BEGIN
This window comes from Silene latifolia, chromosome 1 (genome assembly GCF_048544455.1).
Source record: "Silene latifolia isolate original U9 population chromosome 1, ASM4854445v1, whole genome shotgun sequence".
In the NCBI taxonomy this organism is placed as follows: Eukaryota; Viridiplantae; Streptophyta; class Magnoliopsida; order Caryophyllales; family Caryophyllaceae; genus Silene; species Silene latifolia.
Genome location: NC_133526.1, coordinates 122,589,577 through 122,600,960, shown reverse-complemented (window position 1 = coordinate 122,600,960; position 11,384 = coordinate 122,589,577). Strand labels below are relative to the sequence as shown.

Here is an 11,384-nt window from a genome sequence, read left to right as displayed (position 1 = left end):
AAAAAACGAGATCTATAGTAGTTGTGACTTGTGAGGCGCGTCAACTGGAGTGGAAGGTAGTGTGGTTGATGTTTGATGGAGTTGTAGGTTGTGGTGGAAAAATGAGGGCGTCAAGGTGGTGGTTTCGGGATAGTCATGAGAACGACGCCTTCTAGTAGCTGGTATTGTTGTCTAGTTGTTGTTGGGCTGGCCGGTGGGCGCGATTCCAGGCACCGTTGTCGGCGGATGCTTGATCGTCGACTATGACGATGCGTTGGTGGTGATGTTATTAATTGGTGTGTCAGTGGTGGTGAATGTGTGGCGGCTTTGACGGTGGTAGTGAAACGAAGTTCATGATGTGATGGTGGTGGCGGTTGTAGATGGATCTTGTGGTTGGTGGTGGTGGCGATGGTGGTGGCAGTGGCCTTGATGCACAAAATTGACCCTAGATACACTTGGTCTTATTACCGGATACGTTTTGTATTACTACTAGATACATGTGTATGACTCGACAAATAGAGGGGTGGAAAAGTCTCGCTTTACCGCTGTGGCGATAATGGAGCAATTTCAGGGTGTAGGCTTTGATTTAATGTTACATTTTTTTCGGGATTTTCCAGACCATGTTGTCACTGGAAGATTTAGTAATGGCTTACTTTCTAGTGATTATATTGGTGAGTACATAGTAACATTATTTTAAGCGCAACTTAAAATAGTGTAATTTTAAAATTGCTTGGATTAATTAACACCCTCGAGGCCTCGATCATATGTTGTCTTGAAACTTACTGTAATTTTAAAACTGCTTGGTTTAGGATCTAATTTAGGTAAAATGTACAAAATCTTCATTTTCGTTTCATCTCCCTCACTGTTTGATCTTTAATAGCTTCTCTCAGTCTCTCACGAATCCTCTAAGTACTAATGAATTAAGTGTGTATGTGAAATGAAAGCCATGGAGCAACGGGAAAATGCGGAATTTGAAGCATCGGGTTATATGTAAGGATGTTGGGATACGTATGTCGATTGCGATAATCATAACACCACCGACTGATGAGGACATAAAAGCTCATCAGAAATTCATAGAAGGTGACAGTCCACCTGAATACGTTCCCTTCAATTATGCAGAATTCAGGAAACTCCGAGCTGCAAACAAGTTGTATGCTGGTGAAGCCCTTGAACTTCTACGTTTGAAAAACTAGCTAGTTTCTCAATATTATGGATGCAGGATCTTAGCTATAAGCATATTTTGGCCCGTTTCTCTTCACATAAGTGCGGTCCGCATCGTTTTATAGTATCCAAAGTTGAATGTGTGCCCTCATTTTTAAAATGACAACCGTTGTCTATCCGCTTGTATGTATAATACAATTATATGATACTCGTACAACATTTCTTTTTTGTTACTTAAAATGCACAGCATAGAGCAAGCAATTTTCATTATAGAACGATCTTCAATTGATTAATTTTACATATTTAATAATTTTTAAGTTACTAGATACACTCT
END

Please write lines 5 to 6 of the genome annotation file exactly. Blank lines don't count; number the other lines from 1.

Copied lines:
Here is an 11,384-nt window from a genome sequence, read left to right as displayed (position 1 = left end):
AAAAAACGAGATCTATAGTAGTTGTGACTTGTGAGGCGCGTCAACTGGAGTGGAAGGTAGTGTGGTTGATGTTTGATGGAGTTGTAGGTTGTGGTGGAAAAATGAGGGCGTCAAGGTGGTGGTTTCGGGATAGTCATGAGAACGACGCCTTCTAGTAGCTGGTATTGTTGTCTAGTTGTTGTTGGGCTGGCCGGTGGGCGCGATTCCAGGCACCGTTGTCGGCGGATGCTTGATCGTCGACTATGACGATGCGTTGGTGGTGATGTTATTAATTGGTGTGTCAGTGGTGGTGAATGTGTGGCGGCTTTGACGGTGGTAGTGAAACGAAGTTCATGATGTGATGGTGGTGGCGGTTGTAGATGGATCTTGTGGTTGGTGGTGGTGGCGATGGTGGTGGCAGTGGCCTTGATGCACAAAATTGACCCTAGATACACTTGGTCTTATTACCGGATACGTTTTGTATTACTACTAGATACATGTGTATGACTCGACAAATAGAGGGGTGGAAAAGTCTCGCTTTACCGCTGTGGCGATAATGGAGCAATTTCAGGGTGTAGGCTTTGATTTAATGTTACATTTTTTTCGGGATTTTCCAGACCATGTTGTCACTGGAAGATTTAGTAATGGCTTACTTTCTAGTGATTATATTGGTGAGTACATAGTAACATTATTTTAAGCGCAACTTAAAATAGTGTAATTTTAAAATTGCTTGGATTAATTAACACCCTCGAGGCCTCGATCATATGTTGTCTTGAAACTTACTGTAATTTTAAAACTGCTTGGTTTAGGATCTAATTTAGGTAAAATGTACAAAATCTTCATTTTCGTTTCATCTCCCTCACTGTTTGATCTTTAATAGCTTCTCTCAGTCTCTCACGAATCCTCTAAGTACTAATGAATTAAGTGTGTATGTGAAATGAAAGCCATGGAGCAACGGGAAAATGCGGAATTTGAAGCATCGGGTTATATGTAAGGATGTTGGGATACGTATGTCGATTGCGATAATCATAACACCACCGACTGATGAGGACATAAAAGCTCATCAGAAATTCATAGAAGGTGACAGTCCACCTGAATACGTTCCCTTCAATTATGCAGAATTCAGGAAACTCCGAGCTGCAAACAAGTTGTATGCTGGTGAAGCCCTTGAACTTCTACGTTTGAAAAACTAGCTAGTTTCTCAATATTATGGATGCAGGATCTTAGCTATAAGCATATTTTGGCCCGTTTCTCTTCACATAAGTGCGGTCCGCATCGTTTTATAGTATCCAAAGTTGAATGTGTGCCCTCATTTTTAAAATGACAACCGTTGTCTATCCGCTTGTATGTATAATACAATTATATGATACTCGTACAACATTTCTTTTTTGTTACTTAAAATGCACAGCATAGAGCAAGCAATTTTCATTATAGAACGATCTTCAATTGATTAATTTTACATATTTAATAATTTTTAAGTTACTAGATACACTCT